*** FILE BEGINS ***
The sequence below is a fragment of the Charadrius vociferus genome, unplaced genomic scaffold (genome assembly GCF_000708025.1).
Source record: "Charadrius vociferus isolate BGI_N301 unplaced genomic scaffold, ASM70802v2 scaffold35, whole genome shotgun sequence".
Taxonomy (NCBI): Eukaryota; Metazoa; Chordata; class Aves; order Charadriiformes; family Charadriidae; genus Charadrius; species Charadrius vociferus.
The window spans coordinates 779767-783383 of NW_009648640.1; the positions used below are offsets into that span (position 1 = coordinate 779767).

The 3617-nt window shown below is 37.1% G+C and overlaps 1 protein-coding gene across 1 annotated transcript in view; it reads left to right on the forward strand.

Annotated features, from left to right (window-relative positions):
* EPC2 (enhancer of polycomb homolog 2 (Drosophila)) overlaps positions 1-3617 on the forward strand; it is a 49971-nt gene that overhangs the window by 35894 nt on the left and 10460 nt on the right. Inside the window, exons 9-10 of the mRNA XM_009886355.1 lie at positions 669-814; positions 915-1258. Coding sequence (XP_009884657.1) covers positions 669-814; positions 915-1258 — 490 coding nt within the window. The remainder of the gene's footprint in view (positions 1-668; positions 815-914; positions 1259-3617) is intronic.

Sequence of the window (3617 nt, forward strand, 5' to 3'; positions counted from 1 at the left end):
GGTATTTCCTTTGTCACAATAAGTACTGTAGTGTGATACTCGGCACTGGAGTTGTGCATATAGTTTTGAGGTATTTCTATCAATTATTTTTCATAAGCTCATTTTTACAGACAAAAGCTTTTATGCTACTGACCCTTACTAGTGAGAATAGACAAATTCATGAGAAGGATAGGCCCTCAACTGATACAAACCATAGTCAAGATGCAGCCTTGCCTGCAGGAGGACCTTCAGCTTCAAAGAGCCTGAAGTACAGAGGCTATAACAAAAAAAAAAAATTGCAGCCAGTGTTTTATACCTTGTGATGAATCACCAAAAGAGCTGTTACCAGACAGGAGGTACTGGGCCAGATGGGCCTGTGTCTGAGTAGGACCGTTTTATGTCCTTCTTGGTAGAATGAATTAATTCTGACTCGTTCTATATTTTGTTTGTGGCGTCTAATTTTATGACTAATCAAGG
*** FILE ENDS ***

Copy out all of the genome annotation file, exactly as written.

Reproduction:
The sequence below is a fragment of the Charadrius vociferus genome, unplaced genomic scaffold (genome assembly GCF_000708025.1).
Source record: "Charadrius vociferus isolate BGI_N301 unplaced genomic scaffold, ASM70802v2 scaffold35, whole genome shotgun sequence".
Taxonomy (NCBI): Eukaryota; Metazoa; Chordata; class Aves; order Charadriiformes; family Charadriidae; genus Charadrius; species Charadrius vociferus.
The window spans coordinates 779767-783383 of NW_009648640.1; the positions used below are offsets into that span (position 1 = coordinate 779767).

The 3617-nt window shown below is 37.1% G+C and overlaps 1 protein-coding gene across 1 annotated transcript in view; it reads left to right on the forward strand.

Annotated features, from left to right (window-relative positions):
* EPC2 (enhancer of polycomb homolog 2 (Drosophila)) overlaps positions 1-3617 on the forward strand; it is a 49971-nt gene that overhangs the window by 35894 nt on the left and 10460 nt on the right. Inside the window, exons 9-10 of the mRNA XM_009886355.1 lie at positions 669-814; positions 915-1258. Coding sequence (XP_009884657.1) covers positions 669-814; positions 915-1258 — 490 coding nt within the window. The remainder of the gene's footprint in view (positions 1-668; positions 815-914; positions 1259-3617) is intronic.

Sequence of the window (3617 nt, forward strand, 5' to 3'; positions counted from 1 at the left end):
GGTATTTCCTTTGTCACAATAAGTACTGTAGTGTGATACTCGGCACTGGAGTTGTGCATATAGTTTTGAGGTATTTCTATCAATTATTTTTCATAAGCTCATTTTTACAGACAAAAGCTTTTATGCTACTGACCCTTACTAGTGAGAATAGACAAATTCATGAGAAGGATAGGCCCTCAACTGATACAAACCATAGTCAAGATGCAGCCTTGCCTGCAGGAGGACCTTCAGCTTCAAAGAGCCTGAAGTACAGAGGCTATAACAAAAAAAAAAAATTGCAGCCAGTGTTTTATACCTTGTGATGAATCACCAAAAGAGCTGTTACCAGACAGGAGGTACTGGGCCAGATGGGCCTGTGTCTGAGTAGGACCGTTTTATGTCCTTCTTGGTAGAATGAATTAATTCTGACTCGTTCTATATTTTGTTTGTGGCGTCTAATTTTATGACTAATCAAGG